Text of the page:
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What Do Belts Do in a Car? Signs Your Car Needs a New Belt

Most of us have heard the screeching sound from someone’s car indicating they have a belt problem. But have you ever wondered, “What does the fan belt in a car do?” Or “What is the function of the timing belt anyway?”

If so, this post is for you. We explain the functions of different car belts. And we help you identify when you may need to have a belt tightened or replaced.

Photo by Chad Kirchoff on Unsplash

How Many Belts Does an Engine Have?

It might surprise you to know that not all vehicles have the same number of belts. The make, model, age, and size of the car or truck, as well as the engine configuration, influence how many belts it has.

As automotive technology has improved, some belts have been done away with. You might have one long serpentine belt, or your vehicle could have several accessory belts too. We’ll discuss the possibilities below.

Meanwhile, it’s worth noting that the material that car belts are made of has changed too. Older belts were made of neoprene rubber, cotton, and Kevlar. However, today automotive belts are made of ethylene propylene diene monomer (EPDM) rubber. You can usually get about 160,000 kilometres out of newer belts, compared to about half that previously.

What Do Belts Do in a Car?

When your mechanic is working on your vehicle, here are some of the belts they may encounter. Remember, your car or van may have some of these but not all. And there is some overlap between the functions of these belts and their nomenclature.

Timing belt

Your timing belt is the most important belt in your vehicle. It keeps the crankshaft and the camshaft in sync. These parts move the engine’s pistons and open and close its valves. They must move in a carefully choreographed manner for your engine to function properly. In fact, if they aren’t moving in a perfectly timed sequence, they can run into each other, causing engine failure.

You won’t likely see your timing belt at a glance under the hood. It’s hidden under the timing cover. It will probably need to be replaced sometime after 100,000 kilometres, depending on your manufacturer’s recommendations and wear.

In some late model vehicles, the timing belt has been replaced by a chain. Also, the timing belt in some models also turns the water pump (see more below).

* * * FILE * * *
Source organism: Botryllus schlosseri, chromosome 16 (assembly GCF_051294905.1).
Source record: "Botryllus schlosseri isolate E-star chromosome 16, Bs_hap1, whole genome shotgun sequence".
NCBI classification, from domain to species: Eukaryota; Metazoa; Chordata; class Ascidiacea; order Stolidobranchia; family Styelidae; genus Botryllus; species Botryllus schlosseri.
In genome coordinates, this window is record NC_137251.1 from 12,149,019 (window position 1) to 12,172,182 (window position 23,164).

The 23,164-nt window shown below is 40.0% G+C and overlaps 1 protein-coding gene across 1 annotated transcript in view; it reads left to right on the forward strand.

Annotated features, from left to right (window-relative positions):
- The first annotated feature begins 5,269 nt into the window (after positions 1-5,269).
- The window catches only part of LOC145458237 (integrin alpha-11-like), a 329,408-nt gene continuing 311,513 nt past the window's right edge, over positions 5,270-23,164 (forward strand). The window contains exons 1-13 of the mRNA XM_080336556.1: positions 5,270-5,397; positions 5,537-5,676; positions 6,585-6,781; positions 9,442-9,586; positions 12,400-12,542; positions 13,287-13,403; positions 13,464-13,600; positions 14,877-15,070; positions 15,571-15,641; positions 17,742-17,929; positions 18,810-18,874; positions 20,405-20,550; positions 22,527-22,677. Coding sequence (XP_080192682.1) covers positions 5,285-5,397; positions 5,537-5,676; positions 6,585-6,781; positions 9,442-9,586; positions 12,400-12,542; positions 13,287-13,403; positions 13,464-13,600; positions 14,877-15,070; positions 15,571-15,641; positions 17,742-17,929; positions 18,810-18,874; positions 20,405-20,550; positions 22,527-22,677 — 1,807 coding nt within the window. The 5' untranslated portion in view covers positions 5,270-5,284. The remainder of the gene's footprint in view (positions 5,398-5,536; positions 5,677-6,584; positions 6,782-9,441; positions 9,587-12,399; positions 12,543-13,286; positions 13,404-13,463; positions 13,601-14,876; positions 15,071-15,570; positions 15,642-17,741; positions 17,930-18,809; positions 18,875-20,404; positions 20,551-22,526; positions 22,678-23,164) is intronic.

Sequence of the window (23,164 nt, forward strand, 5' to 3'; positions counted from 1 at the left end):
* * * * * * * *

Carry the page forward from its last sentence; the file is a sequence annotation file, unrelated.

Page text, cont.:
Fan belt

This belt powers your cooling system components, including the:

  • Water pump
  • Radiator fan
  • Air conditioning

If the fan belt malfunctions or breaks, your vehicle could overheat.

Serpentine belt

Sometimes the serpentine belt takes over the function of the fan belt. Actually, the serpentine belt can cover what used to require multiple belts. Serpentine belts have become longer, wider, and more reliable than in decades past. They have better ribbing now, too, to help them stay in contact with the surfaces of the parts they interact with.

Serpentine belts take their name from their serpent-like shape. They twist, turn, and wind their way through the engine, going over and under various gears and wheels.

Your serpentine belt should last at least 100,000 kilometres. After that, it’s wise to have it checked during subsequent inspections.

Accessory belts (V belts or drive belts)

If your vehicle is older (especially if it’s a vintage model), you may have a number of different accessory belts doing the work of what is now more commonly performed by a single serpentine belt.

Accessory belts are sometimes called V belts because of their V-shaped profile. They are also known as drive belts because they drive various components of the car.

You’ll often find accessory belts used for:

  • Alternators
  • Power steering
  • Water pumps
  • Air conditioning

Signs Your Car Needs a New Belt

Your mechanic will check belts as needed during inspections and repairs. But what if you have a belt problem between appointments? Here are some signs that you may need a new belt:

  • Visible signs of wear, such as fraying, cracking, or obvious overstretching
  • Squealing or loud repetitive screeching under the hood
  • Difficulty starting or charging the battery after a jump (alternator failure)
  • Cooling system problems or engine overheating
  • Failure of accessory components, like power steering or air conditioning

Can You Tighten a Timing Belt? Or Must It Be Replaced?

There’s a lot of advice online about DIY tightening and replacing car belts. However, we don’t recommend doing this. Because some belts affect the integrity of your engine, like the timing belt, executing the job incorrectly could ruin your vehicle.

Also, some serpentine belts nowadays come with autotensioners. These devices automatically adjust the belt tension for its demands at the moment. You shouldn’t mess with these, as you can cause further damage or even void your warranty. Your Langley, BC mechanic is the one who should decide if a belt should and can be tightened or if it is time for a replacement.

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